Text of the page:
It’s amazing what you can learn to accept if it takes place slowly: no more restaurants, all the bars shuttered, empty planes flying ghost routes over locked-down cities. It’s like the parable of how to boil a frog––if you throw him into a boiling pot he will jump out immediately, but if you put him in lukewarm water and then slowly turn up the heat, he’ll stay there, getting used to the incremental rate of his own demise.

Looking back now, a lot of my most impactful memories were perfectly framed. You had to hand it to my mother: she could frame a scene with the station wagon’s windshield. My sister, who was three years older than me, and I would look out through the glass, mesmerized by the impending drama. Like the time at Lucky Pete’s Bar when we witnessed my mom yanking a red-faced, drunk Pidge out of the bar’s back door by the arm. On the ride home we learned that our Mom had found Pidge declaring his love to a barfly. The image of her yanking his arm out of a rundown alley bar’s side door is one of the hundred most cinematic images I’ve witnessed in my life. He was surprised and embarrassed, and so off-kilter that I felt a tinge of empathy, a small but sudden twisting of the gut. Pidge woke up in the garage, in the back seat of the station wagon later that night. He staggered to the door connecting the garage with the main house. He put his fist through it with one swift blow.

Day 9. The government says that there are enough supplies and that the supply chain is working overtime to deliver goods and food to the stores, but I don’t believe them. If you turn on the television there are still commercials interrupting the news––people living happy normal lives, attending concerts, throwing picnics in the park with friends. It’s like being an archeologist, looking through the artifacts of a long-dead culture. The government says that we should be able to leave lockdown in a couple weeks as the infection rate skyrockets and the death rate climbs. What the government isn’t saying is that it won’t take much now to tip us over the edge. A cyber attack would be enough to start Mad Max-style supply runs on the grocery stores.

The Celebrity Apprentice president sugarcoats the death toll, saying there will only be two hundred thousand dead, and if it weren’t for his “action” there would have been many more millions. For the moment his ignorance has been overshadowed by science and what the doctors are saying, but I’m sure it will be temporary because it will be paramount for him to control the TV once again––this I learned from Pidge. Last month he said that there were only ten cases in the US and pretty soon that would go down to zero. He says whatever he wants to say. America has had a series of “fathers,” too. Some decent, most not.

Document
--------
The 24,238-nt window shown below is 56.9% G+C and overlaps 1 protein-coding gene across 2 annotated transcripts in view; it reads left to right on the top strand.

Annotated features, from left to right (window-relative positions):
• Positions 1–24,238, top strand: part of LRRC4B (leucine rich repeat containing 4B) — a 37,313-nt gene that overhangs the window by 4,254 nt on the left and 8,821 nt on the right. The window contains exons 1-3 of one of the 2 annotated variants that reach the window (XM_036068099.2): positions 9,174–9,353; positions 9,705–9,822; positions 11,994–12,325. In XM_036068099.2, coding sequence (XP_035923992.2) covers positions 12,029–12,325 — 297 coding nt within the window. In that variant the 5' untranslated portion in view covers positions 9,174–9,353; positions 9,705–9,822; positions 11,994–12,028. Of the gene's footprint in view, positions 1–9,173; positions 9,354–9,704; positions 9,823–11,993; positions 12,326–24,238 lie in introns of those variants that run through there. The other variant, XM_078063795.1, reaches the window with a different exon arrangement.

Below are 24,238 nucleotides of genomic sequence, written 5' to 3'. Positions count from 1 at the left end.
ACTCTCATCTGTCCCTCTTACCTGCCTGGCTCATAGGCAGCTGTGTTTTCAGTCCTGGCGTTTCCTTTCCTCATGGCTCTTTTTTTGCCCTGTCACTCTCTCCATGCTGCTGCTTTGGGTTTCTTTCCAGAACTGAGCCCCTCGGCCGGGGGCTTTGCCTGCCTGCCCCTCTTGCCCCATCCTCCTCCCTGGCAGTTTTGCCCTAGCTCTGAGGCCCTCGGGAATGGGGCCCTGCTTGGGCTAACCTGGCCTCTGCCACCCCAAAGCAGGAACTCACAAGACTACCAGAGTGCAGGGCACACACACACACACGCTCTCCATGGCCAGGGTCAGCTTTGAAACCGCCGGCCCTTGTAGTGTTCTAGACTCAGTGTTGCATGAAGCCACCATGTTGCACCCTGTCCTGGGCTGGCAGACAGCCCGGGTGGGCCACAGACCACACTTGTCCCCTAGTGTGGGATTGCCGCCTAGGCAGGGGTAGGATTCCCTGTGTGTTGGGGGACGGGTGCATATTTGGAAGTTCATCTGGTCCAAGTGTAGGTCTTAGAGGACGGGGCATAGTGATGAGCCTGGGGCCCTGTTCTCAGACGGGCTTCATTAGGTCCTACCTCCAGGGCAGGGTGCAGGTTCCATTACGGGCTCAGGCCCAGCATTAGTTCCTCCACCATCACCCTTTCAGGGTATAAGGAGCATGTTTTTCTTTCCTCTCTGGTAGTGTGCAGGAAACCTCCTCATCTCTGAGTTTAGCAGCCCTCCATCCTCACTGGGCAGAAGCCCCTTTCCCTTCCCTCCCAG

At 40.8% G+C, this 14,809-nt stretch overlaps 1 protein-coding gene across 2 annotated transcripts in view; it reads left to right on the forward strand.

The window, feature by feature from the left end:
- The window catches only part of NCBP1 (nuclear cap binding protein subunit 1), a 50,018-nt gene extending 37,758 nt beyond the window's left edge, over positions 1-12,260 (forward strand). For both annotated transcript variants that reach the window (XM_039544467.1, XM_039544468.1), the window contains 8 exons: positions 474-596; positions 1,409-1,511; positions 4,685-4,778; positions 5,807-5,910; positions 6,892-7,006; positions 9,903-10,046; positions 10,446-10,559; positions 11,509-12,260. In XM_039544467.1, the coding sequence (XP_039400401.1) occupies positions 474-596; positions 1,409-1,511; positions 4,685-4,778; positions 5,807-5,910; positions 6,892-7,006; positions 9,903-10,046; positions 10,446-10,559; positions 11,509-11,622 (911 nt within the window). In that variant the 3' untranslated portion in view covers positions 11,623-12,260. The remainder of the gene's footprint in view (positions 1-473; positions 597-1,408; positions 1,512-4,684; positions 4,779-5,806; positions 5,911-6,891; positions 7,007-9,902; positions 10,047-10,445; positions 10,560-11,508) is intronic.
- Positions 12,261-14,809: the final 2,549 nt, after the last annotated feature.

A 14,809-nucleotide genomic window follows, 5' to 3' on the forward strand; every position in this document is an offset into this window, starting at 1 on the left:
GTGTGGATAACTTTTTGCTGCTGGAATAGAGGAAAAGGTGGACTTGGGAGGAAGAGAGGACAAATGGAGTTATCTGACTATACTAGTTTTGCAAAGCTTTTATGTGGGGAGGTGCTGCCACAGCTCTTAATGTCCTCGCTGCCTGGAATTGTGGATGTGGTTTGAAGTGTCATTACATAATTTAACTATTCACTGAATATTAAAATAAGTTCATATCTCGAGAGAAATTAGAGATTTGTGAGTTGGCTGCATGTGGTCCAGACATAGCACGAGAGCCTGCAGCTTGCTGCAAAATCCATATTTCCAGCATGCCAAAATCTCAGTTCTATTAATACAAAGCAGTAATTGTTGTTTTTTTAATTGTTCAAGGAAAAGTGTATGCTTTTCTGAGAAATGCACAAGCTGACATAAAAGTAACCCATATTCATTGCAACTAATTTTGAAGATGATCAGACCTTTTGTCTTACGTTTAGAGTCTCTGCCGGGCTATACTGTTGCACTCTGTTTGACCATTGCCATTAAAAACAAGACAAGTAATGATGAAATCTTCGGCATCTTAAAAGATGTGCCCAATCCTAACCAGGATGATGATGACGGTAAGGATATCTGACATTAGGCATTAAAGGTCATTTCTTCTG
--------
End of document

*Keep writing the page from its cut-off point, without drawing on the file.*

Day 12. The vibe at the grocery store today was a bit more hostile. At least five people bumbled into my personal space. One shelf stocker who I had never seen before walked so close to me that I could smell his breath. He did this three times in three different aisles. There were a lot more masks this time, too: surgical masks and N95 masks, bandanas, and one guy was even wearing a painting ventilator. Nobody gave him a second look. I remember when this thing first started and people looked at those who wore masks at the grocery store with disdain. Weren’t we overreacting?

One day Pidge wasn’t Bo-BoBobo-ing down the hallway. Instead he was outside the sliding glass door making a big, lonely drama on the picnic table. It was like someone had died. He puffed on a cigarette, blew out the smoke followed by a weighty, existential sigh. I couldn’t figure it out, this drama framed by the sliding glass door. My mom entered the kitchen in her robe.

She grabbed a cup of coffee and said, “It’s his birthday, and nobody got him anything.”

She walked her cup back down the hall towards her bedroom. I stood there watching him for a minute more, wallowing in the pain and realization that his life had no meaning. Then I walked back to my mattress on the floor of my bedroom. I lay down and heard the sounds of a minor league ball game happening a few blocks away. The announcer’s voice was just out of range so I heard the sounds of speaker-voices more than distinct words. Then there was a crack of a wooden bat and it was loud for a second, then faded. I started thinking that someday there might be a world outside the world I was trapped in, where things were good and stepfathers didn’t go all gooey when no one ended up liking them. Needless to say, I raised myself. I was my own father.

Pidge’s true love was his Great Dane, who he named Cassandra. He’d talk baby talk to Cassandra in between drags off his Marlboro Lights. He wouldn’t talk to me, which was probably for the best. The dog had to be locked inside during the day because she would run around the backyard barking her head off at nothing, hour after hour, until finally the neighbors complained and we got a citation from the city. Years later, when Pidge and my Mom took off for a California vacation instead of attending my college graduation from University of Nevada – Reno, I took Cassandra running, since I was watching the house. After the ceremony when I walked out of the sports arena alone, among a sea of families taking group pictures, I spotted one of my friends, Stan. We grabbed a six-pack and headed back to my mom’s house for a kind of celebration. After we got back the dog was having trouble breathing so I dropped her off at the vet. One of her lungs had collapsed, requiring extensive surgery, and Pidge and my Mom had to cut their trip to California short.